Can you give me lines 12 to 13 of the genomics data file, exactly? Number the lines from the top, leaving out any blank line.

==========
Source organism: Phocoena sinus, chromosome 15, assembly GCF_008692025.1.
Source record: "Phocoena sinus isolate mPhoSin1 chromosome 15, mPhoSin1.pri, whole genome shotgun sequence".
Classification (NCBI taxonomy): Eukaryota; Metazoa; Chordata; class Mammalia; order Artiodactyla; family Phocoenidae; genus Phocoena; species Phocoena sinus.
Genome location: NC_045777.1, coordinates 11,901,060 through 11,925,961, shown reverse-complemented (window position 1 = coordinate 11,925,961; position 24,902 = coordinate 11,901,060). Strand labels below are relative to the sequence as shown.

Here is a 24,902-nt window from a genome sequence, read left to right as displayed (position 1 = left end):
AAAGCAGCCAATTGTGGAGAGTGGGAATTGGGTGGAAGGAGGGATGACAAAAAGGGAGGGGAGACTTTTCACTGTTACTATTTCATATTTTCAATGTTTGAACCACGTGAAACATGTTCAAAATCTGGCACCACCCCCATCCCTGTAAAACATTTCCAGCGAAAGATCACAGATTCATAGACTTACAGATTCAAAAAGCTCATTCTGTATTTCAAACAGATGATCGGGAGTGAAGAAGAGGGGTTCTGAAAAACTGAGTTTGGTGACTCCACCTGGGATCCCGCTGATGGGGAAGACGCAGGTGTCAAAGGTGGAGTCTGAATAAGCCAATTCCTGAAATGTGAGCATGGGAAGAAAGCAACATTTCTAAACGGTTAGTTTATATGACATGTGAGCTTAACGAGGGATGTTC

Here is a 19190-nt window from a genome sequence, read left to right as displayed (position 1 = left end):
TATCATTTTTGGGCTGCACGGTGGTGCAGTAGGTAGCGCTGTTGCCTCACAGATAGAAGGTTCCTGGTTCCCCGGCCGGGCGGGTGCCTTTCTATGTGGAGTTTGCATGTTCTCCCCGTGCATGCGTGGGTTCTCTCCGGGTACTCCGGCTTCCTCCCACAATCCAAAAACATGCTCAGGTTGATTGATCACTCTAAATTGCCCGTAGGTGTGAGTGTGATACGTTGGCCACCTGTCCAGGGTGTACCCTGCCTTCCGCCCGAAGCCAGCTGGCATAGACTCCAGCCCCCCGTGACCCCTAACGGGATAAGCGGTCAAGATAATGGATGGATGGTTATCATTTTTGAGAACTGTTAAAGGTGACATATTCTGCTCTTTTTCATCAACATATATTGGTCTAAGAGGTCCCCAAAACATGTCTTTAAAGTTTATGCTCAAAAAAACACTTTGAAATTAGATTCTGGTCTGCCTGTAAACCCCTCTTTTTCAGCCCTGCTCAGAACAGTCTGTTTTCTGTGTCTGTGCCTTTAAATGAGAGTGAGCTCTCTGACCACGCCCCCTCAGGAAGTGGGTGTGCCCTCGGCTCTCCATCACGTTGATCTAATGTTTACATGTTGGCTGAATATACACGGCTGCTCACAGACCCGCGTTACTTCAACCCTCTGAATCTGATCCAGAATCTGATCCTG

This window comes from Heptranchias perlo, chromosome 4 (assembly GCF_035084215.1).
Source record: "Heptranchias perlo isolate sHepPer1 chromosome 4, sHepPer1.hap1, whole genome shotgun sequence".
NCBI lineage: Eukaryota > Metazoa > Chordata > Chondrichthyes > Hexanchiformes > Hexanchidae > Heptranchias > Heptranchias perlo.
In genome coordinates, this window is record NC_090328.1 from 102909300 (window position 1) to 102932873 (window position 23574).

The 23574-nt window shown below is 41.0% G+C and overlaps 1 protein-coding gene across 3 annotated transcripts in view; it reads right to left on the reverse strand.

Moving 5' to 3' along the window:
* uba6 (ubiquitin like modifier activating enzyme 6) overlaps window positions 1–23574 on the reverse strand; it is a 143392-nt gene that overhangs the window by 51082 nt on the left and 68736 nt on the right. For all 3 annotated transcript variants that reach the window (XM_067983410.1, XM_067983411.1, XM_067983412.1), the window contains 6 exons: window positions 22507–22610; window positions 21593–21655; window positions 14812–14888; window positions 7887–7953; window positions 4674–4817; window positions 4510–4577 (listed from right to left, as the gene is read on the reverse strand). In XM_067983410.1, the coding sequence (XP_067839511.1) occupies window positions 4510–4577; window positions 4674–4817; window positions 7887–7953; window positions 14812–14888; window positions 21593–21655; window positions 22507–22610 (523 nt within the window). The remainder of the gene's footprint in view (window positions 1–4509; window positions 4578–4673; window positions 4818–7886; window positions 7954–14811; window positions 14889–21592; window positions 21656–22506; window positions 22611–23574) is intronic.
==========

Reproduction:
In genome coordinates, this window is record NC_090328.1 from 102909300 (window position 1) to 102932873 (window position 23574).

The 23574-nt window shown below is 41.0% G+C and overlaps 1 protein-coding gene across 3 annotated transcripts in view; it reads right to left on the reverse strand.